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Open Access Article << Previous     |     Next >>   Contents Vol 54(2)

Genetic and phenotypic characterisation of animal, carcass, and meat quality traits from temperate and tropically adapted beef breeds. 4. Correlations among animal, carcass, and meat quality traits

A. Reverter, D. J. Johnston, D. M. Ferguson, D. Perry, M. E. Goddard, H. M. Burrow, V. H. Oddy, J. M. Thompson and B. M Bindon

Australian Journal of Agricultural Research 54(2) 149 - 158
Published: 04 March 2003

Abstract

Beef cattle data from temperate (TEMP, n = 3947) and tropically (TROP, n = 4137) adapted breeds were analysed to compute estimates of genetic and phenotypic correlations between animal, abattoir carcass, and meat quality measures. Live animal traits included: liveweight (S2LWT), scanned subcutaneous rump fat depth (S2P8), scanned eye muscle area (S2EMA), flight time (S1FT), and finishing average daily gain (FADG). Carcass traits included: hot carcass weight (CWT), retail beef yield percentage (RBY), intramuscular fat percentage (IMF), subcutaneous rump fat depth (P8), eye muscle length by width (ELW), and meat colour score (MEATC). Meat quality measures taken on 2 muscles [M. longissimus thoracis et lumborum (LTL) and M. semitendinosus (ST)] included: shear force of LTL (LTL_SF) and ST (ST_SF); compression of the ST (ST_C); cooking loss % of the LTL (LTL_CL%) and ST (ST_CL%); Minolta LTL L* (LTL_L*), a* (LTL_a*), ST a* (ST_a*); and consumer-assessed LTL tenderness score (LTL_TEND). Genetic and phenotypic correlations between animal measures and related carcass traits were moderate to very high for TEMP and TROP. Genetic correlations between S2LWT and CWT were 0.89 and 0.82, between S2P8 and P8 0.80 and 0.88, and between S2EMA and ELW 0.62 and 0.68, for TEMP and TROP, respectively. Genetic correlations between animal measures and other carcass traits varied; moderate genetic correlations were estimated between S2P8 and RBY (–0.57, –0.19 for TEMP, TROP) and S2P8 and IMF (0.39, 0.23 for TEMP, TROP). Genetic correlations between animal and meat quality measures were moderate to low. For TEMP, moderate genetic correlations were estimated between S2P8 and LTL_TEND (0.38), FADG and ST_a* (–0.49), and FADG and LTL_TEND (0.45); and for TROP, S1FT and LTL_SF (–0.54), and S2EMA and LTL_L* (–0.46). Phenotypic correlations between animal and meat quality were generally low and close to zero. Several moderate to high genetic correlations existed between carcass and meat quality traits. In general, fatness measures were genetically correlated with tenderness (e.g. IMF and LTL_TEND 0.61, 0.31 for TEMP, TROP). CWT was genetically correlated with meat colour (CWT and LTL_L* 0.66, 0.60 for TEMP, TROP) and objective tenderness measures (CWT and ST_C –0.52, –0.22 for TEMP, TROP). Once again phenotypic correlations between carcass and meat quality were low, indicating that few phenotypic predictors of meat quality traits were identified. Several of the genetic correlations show that both animal and abattoir carcass traits may be of use as indirect measures for carcass and meat quality traits in multiple trait genetic evaluation systems.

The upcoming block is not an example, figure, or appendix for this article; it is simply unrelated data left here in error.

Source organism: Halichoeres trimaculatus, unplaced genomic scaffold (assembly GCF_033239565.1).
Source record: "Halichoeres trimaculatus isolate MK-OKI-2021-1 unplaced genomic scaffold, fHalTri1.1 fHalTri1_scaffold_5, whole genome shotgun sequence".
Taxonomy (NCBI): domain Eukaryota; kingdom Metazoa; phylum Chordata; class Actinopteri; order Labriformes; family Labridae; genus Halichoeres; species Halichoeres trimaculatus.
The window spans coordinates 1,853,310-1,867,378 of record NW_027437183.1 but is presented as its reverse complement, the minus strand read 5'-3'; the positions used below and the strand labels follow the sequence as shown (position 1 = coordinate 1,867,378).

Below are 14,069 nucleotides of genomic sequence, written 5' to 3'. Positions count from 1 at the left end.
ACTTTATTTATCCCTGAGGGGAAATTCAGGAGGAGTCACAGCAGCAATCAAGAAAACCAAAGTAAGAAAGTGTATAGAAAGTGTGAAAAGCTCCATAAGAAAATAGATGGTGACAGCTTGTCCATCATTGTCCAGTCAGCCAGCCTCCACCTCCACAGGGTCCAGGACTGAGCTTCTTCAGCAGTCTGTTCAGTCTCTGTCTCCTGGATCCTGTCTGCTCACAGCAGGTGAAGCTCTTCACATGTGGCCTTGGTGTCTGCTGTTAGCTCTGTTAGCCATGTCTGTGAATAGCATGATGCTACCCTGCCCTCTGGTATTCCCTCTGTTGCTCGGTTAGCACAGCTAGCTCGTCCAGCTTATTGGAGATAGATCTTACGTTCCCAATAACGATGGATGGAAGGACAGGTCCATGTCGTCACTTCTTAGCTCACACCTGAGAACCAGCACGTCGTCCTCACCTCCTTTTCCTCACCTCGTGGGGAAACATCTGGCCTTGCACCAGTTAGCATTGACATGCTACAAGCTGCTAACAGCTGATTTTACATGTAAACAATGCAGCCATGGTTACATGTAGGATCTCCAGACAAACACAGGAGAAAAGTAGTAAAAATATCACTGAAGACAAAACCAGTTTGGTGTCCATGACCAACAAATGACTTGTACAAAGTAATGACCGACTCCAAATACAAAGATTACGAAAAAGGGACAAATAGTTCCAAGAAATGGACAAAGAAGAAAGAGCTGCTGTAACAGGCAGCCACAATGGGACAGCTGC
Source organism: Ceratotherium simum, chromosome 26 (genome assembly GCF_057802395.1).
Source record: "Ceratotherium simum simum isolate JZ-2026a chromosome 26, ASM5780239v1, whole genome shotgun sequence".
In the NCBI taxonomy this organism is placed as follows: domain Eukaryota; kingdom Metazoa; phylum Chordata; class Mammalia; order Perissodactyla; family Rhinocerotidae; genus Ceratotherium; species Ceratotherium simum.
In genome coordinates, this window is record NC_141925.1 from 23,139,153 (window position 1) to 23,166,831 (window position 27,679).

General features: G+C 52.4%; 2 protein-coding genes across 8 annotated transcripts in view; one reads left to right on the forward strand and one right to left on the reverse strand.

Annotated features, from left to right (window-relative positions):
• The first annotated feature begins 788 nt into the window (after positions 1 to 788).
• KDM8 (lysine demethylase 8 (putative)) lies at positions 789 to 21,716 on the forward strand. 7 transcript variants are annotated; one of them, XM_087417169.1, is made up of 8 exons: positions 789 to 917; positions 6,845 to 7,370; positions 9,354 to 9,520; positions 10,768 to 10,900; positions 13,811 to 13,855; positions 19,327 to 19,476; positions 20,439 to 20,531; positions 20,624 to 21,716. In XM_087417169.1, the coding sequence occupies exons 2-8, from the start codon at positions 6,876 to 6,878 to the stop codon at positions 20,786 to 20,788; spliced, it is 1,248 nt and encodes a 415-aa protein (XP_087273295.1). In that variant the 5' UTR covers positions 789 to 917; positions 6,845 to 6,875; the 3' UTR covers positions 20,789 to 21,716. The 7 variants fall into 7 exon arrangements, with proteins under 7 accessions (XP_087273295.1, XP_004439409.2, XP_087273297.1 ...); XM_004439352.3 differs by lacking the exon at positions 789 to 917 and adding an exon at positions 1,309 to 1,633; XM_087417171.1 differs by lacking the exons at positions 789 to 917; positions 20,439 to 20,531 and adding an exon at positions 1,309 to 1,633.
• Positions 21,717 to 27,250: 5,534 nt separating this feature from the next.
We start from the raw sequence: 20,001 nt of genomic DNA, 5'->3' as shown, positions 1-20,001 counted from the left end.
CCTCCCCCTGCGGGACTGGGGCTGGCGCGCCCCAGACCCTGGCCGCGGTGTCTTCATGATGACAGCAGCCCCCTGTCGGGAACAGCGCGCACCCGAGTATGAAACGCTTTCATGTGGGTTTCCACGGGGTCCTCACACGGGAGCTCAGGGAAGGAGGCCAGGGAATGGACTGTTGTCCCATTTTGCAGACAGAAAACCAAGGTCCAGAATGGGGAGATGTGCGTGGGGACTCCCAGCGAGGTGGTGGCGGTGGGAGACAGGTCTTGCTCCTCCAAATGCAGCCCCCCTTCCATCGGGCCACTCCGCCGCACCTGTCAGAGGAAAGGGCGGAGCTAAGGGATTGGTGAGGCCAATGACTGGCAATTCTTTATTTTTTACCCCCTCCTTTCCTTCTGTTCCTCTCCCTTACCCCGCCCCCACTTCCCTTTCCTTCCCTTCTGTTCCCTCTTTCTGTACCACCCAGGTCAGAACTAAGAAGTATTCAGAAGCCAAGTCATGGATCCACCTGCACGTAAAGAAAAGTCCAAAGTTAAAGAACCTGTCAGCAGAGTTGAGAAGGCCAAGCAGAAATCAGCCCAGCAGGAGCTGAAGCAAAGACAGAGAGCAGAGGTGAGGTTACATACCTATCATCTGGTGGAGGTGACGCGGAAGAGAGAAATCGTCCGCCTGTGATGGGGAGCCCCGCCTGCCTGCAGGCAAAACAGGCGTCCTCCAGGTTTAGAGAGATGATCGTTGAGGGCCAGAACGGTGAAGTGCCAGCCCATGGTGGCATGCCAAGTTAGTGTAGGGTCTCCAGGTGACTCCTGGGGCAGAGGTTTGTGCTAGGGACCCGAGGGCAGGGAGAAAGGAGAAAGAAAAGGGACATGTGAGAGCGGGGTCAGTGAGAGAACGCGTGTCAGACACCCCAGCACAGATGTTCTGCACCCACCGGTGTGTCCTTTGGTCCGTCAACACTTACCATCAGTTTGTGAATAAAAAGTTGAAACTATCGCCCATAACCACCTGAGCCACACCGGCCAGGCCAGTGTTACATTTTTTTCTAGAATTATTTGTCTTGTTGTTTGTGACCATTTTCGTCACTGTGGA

Keywords: beef, carcass quality, genetic correlation, phenotypic correlation.



Full text doi:10.1071/AR02088

© CSIRO 2003

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